The feeling was a bit more frantic for Steve Wright—longtime Jay Peak CMO and post-scandal appointed GM—and company, of course. But, when the scandal broke, they immediately went into stabilization mode. Wright communicated with staff, season pass holders, surrounding community members and vacationers, to let them know that aside from the ownership questions, the operating scenarios for Jay Peak were the same as always. The response was positive.
“We had concern that folks were going to be overly worried with the health of the company,” explains Wright. But, as of August 31, season pass sales were steady and winter package revenue was up about three to five percent from the previous year.
“If you had told me that a couple of months ago that this summer we’d actually be pacing ahead, I would have thought you were nuts,” Wright presumes. “But that is testament to the resiliency of the people who consider themselves ‘Raised Jay.’”
It’s a marketing slogan, yes, but being “Raised Jay” does reflect the people who frequent the ski area. The mountain, with its remote location, abundant snowfall, steep faces, tight trees and cliff drops, is as rugged and gritty as the people in the region it calls home. Even with years of expansion and an influx of money from EB-5, dollar bill signs hadn’t changed the local legion of skiers and losing those green backs wasn’t going to transform them, either.
“It almost wasn’t that surprising. Like, ‘no sh#t,’ anybody who gets that much money, that quickly, is going to mess something up,” Fater recounts. “It was this classic Vermont sentiment of, ‘eh, well, we saw that coming.’”
For the Jay-faithful, instead of tracking the legal proceedings, they’ll be counting down the days until the lifts spin again. When they can accelerate down runs like Valhalla, Staircase, Vertigo and the Face Chutes, and harvest the powder provided by the holy “Jay Cloud.”
About 60 miles southeast, Burke’s stabilization was a much more daunting task than that of its Northeast Kingdom sibling. Jay was a well-oiled machine, while Burke—reeling from large-scale layoffs at the end of the season, a history of bankruptcies and a revolving door of owners—had to call all hands on deck.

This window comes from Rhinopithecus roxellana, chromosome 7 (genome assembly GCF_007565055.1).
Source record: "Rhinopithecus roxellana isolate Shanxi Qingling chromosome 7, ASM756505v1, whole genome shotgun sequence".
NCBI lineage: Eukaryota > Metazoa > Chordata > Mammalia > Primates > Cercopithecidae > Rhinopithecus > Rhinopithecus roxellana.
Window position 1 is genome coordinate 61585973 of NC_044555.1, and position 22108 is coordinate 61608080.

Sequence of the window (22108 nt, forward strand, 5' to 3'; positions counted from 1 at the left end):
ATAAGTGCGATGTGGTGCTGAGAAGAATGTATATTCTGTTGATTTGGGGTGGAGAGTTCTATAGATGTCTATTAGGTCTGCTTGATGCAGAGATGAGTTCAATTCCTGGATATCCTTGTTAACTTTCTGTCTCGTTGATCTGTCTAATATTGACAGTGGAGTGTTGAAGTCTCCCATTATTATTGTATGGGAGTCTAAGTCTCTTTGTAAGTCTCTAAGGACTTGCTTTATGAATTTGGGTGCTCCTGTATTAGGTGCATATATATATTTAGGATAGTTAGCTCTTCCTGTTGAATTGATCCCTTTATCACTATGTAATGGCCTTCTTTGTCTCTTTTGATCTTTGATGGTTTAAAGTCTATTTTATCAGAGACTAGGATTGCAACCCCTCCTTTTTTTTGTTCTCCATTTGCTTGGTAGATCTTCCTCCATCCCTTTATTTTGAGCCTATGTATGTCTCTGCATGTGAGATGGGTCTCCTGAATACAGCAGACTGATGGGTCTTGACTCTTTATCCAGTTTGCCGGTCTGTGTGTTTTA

“We didn’t have the infrastructure in place because of the massive layoffs,” details Jessica Sechler, marketing manager for Burke Mountain. “It was a total hands-on approach for Burke and the management company to make sure we got all operations back online as planned.”
Thanks to a combination of hard work from the existing employees and assistance from Leisure Hotel and Resorts, the ski area got trained staff back on board, fired up the sales systems and put the finishing touches on the pristine hotel. The ribbon was cut on September 8 and the EB-5 funded luxury hotel—re-named The Lodge at Burke Mountain—is now open for business.
With the unceremonious exit of the Q Resorts ownership, the community is also relieved.
Locals had disliked the Quiros’ assuming of the throne from the start, when the “Q” was added to Burke, but Ary Quiros—Ariel’s son put in charge of operations—also soiled longstanding community relationships with the Kingdom Trails Association and Burke Mountain Academy. The area residents were happy to have him kicked to the curb.
“There was a silver lining in all of the drama, specifically with the community and the way that previous management had interacted with it,” explains Sechler. “It’s a sigh of relief. It was so symbolic to remove the Q Burke logo and put up the old Burke Mountain version. We have that familiar feeling again, of the old days, we’ve brought back that tight-knit mountain community.”
And to further sweeten the departure, Burke has a fancy new hotel to itself. The dust has seemingly settled in the bucolic Northeast Kingdom with its notched peaks sprouting skyward from farmland and blue collar society that contrasts the quaint, idyllic, white steeple church-laden perception of Vermont. Now, the people can get back to their favorite pastime: skiing.